Off the Wall
Jim Knapp writes… Mike, why are you afraid of joining President Trumps new vocational education Board? Jul 23, 2018 11:18am
I know what it feels like to be scared, and let me assure you – joining the President’s Vocational Educational Board doesn’t frighten me. But just because I’m unafraid to do something, doesn’t mean I should. Other factors come into play. Like for instance, commonsense.
As you may have noticed, Jim, our country is a tad divided these days. Half the voters will unilaterally dismiss anyone who endorses anything Donald Trump supports. Doesn’t matter what they think about the underlying issue – if Trump is for it, they’re against it. Likewise, the other half will unilaterally dismiss anyone who endorses anything Nancy Pelosi supports. This is the world we live in, and while I’m happy to publicly applaud anyone who is committed to closing America’s skills gap – even a politician – my foundation is concerned with helping people on both sides of the aisle.
I’m serious about that. At mikeroweWORKS, we believe that anyone willing to work hard and learn a skill that’s in demand can still prosper in these United States. That’s my operating principle and my core belief. Unfortunately, that belief is not shared by everyone. In spite of 6.6 million available opportunities – most of which do not require a four-year degree – millions of people affirmatively believe that “all the good jobs are taken.” Likewise, millions of others still believe the best path for the most people is the most expensive path – a four-year degree. I believe these people are mistaken, and I try to persuade them to think differently. But let me ask you, Jim, honestly: do you really believe I’d be more persuasive to more people if I cozied up to The White House?
It’s comforting to join groups and surround ourselves with people who share our views. But doing so makes it impossible to argue from the middle. For instance, I strongly disagree with the notion that college students should be protected from speech they find offensive. Many conservatives find my arguments on this issue persuasive. But how would they feel if I made my arguments as a proud member of the ACLU? Would that association make me more or less persuasive?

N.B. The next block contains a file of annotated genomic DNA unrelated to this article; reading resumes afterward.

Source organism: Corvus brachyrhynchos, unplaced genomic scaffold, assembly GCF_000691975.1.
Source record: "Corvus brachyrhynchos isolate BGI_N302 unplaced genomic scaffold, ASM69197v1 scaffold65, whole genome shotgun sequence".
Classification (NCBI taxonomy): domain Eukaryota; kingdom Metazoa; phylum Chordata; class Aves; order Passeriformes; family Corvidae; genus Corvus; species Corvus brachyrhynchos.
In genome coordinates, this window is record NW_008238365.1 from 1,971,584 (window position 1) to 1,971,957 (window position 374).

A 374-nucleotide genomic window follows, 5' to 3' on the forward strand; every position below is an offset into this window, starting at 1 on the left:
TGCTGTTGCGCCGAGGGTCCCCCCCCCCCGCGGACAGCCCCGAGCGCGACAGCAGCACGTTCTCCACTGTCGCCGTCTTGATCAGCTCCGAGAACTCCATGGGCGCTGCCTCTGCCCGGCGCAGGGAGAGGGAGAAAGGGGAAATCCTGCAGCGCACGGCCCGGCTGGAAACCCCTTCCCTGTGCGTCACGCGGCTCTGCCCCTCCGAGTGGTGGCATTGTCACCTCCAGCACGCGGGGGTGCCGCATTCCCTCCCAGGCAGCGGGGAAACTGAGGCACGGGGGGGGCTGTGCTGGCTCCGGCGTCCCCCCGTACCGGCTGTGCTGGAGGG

As a gun owner, (and a San Francisco resident,) I often find myself in spirited conversations with my neighbors about why I believe the second amendment is critically important. Many liberals find my arguments to be reasonable. But how would they feel if I made my arguments as a proud member of The NRA? Would that association make me more or less persuasive?
I remember a very awkward exchange with an advertising executive back when I was in working for Ford. He wanted me to wear a Ford cap in every commercial. I declined. He was insistent.
“If you’re going to speak on behalf of Ford,” he said, “you need to wear their logo.”
“Really?” I said. “Why? I mean, what could be less persuasive than a guy in a Ford hat telling me how great Ford is? My job, if you hire me, should be to meet with actual Ford customers, and let them talk to me about why they love the product.”
For the next 200 commercials, that’s exactly what we did.
Point is, I’m pleased that President Trump has taken this step, and I’m not afraid to say so. I’m glad his administration is talking about the skills gap, and I’m happy to hear his daughter say many of the same things I’ve been saying for the last ten years. But I’m not persuaded that wearing a MAGA hat will make me a more persuasive advocate for the millions of opportunities that currently exist – no matter how good you think it looks on me…